Campbell, then a resident of Bloomington, Indiana, made about $5 after transporting a large container of cold lemonade via a toy motorized firetruck to a street corner. Later in junior high, he pocketed about $20 per box after buying full Jolly Rancher candy cartons and selling individual candies to his classmates before his principal told him to stop. As a student at Indiana University, Campbell earned about $1,500 selling T-shirts that he designed celebrating the university’s famous Little 500 bicycle race. While a medical student also at IU, he made more than $1,000 selling water filters on the side.
“So when I got out of residency [at University of Cincinnati], and I was looking for opportunities, I knew I wanted to be in control of the business,” said Campbell, who has been a plastic surgeon in Wisconsin for 20 years, living in Sheboygan until recently moving to Delafield. “I believe in the American Dream, and I am absolutely an American patriot, and I appreciate that I live in a country where I am able to do this.”
Quintessa debuted in Sheboygan, before expanding to Mequon, Delafield and most recently Middleton. Campbell said the Madison location – 250 Corporate Drive – is officially opened as of September 10th.
Campbell said he wants to make the five Quintessa locations incredibly successful, but then has long-term plans of opening as many as 100 spots across the country. His ownership model is a partnership between the Quintessa brand and surgeons who can focus on patients and medical care, while Quintessa’s team of business professionals run the practice’s other facets.
“I have the personality that takes high risk and always pushes for something better,” Campbell said. “We’ve made lots of mistakes over the years, but ultimately became very successful, and I’m now trying to help other surgeons
become incredibly successful in a very competitive field.”
Campbell, the youngest of his siblings, comes from an extremely accomplished family. His older siblings – Janet Clark, Billy Campbell and Elaine Wagner – are a pediatric dentist, anesthesiologist and retired two-star admiral in the Navy, respectively. Clark said her youngest brother has always been “a self-starter, curious, extremely bright and very motivated.” “He is not afraid of failure,” Clark said.
Said Wagner: “I think the four of us were – and probably still are in some ways – pretty competitive with one another. Andrew is both driven and a die-hard perfectionist. And yes, he’s always been that way.” Campbell also has always been enthralled with plastic surgery. In junior high, he was in a near-fatal car accident when his brother was driving a Camaro that hit a giant pothole that caused the sportscar to veer sideways and eventually smash
into a tree. Campbell, who was not wearing a seatbelt, suffered a fractured right cheekbone and a concussion, but an ENT plastic surgeon’s repairs were so effective that Campbell in medical school occasionally modeled fashion apparel for the prestigious Helen Wells Agency. A longtime artist and builder – he designed his own exotic salt-water fish tank and filtration system in medical school and built a hockey rink in the backyard of his family’s home — Campbell said he’s routinely looked at plastic surgery from an artistic viewpoint to create things with his hands.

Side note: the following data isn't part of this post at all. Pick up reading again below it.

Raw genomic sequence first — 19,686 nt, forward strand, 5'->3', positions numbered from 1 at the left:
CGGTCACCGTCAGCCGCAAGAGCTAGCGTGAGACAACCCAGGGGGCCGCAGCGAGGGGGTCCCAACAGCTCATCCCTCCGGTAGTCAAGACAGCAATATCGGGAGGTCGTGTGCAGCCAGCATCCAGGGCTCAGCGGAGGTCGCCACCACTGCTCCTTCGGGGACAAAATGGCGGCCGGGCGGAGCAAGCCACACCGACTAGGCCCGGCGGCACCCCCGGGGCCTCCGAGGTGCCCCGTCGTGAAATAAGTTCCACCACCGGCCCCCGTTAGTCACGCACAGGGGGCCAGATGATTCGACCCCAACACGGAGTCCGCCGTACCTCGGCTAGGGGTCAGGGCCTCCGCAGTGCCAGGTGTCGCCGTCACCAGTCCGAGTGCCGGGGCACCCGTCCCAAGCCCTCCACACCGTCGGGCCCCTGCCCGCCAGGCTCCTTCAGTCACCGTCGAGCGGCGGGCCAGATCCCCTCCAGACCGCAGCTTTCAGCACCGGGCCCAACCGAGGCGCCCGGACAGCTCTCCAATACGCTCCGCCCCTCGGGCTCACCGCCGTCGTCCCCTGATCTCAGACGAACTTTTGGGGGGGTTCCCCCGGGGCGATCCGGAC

“I love the challenge of creating something bigger than myself,” Campbell said. “Why wouldn’t I want to go and do that? If I’ve done it before, why can’t I do it again.”
Wagner recalls Campbell’s attention to detail as a child. As a 3-year-old, she said he drew a bicycle with the handle bars and pedals in perspective. “At around age 5, I remember him drawing a picture of a building that was divided down the middle and colored blue [I think] on one side and purple on the other,” Wagner said. “On the left side there were people standing outside and on the right side there were animals, a dog, a cat and aturtle, as I remember. He told me that when he grew up, he would have a clinic where he would treat people some of the time [in the left half of the building] and animals the rest of the time [in the right side of the building].”
Campbell said his entrepreneurial mind is focused on constantly moving forward and staying positive. His parents were married and divorced twice, and after the second time, when Campbell was 7 years old, he rarely saw his father for the next several years. Eventually the pair would reconcile, and Campbell said it was his “duty to forgive my dad.” But Campbell also uses his childhood experience to spur him to be close to his siblings. Wagner said, in 2008, when she was getting ready to deploy to Kuwait for 12 months, Campbell made arrangements for the four siblings and their spouses to spend a long weekend in Sheboygan. It’s a weekend Wagner said she’ll “remember the rest of my life.”
Campbell also wants to be an active father as possible to the four children, who range in age
from 24 to 12, he has with his wife of 28 years, Heidi. “I really try not to miss anything,” Campbell said. He hopes other surgeons who come under the Quintessa umbrella understand they can have both a successful business and family life. “By creating teamwork among surgeons that would have otherwise been competitors, we can all become highly successful without putting our personal lives in jeopardy from too many hours at work,” Campbell said. “I have what I would consider an ideal career right now. I’d like to share that with other talented and passionate surgeons.”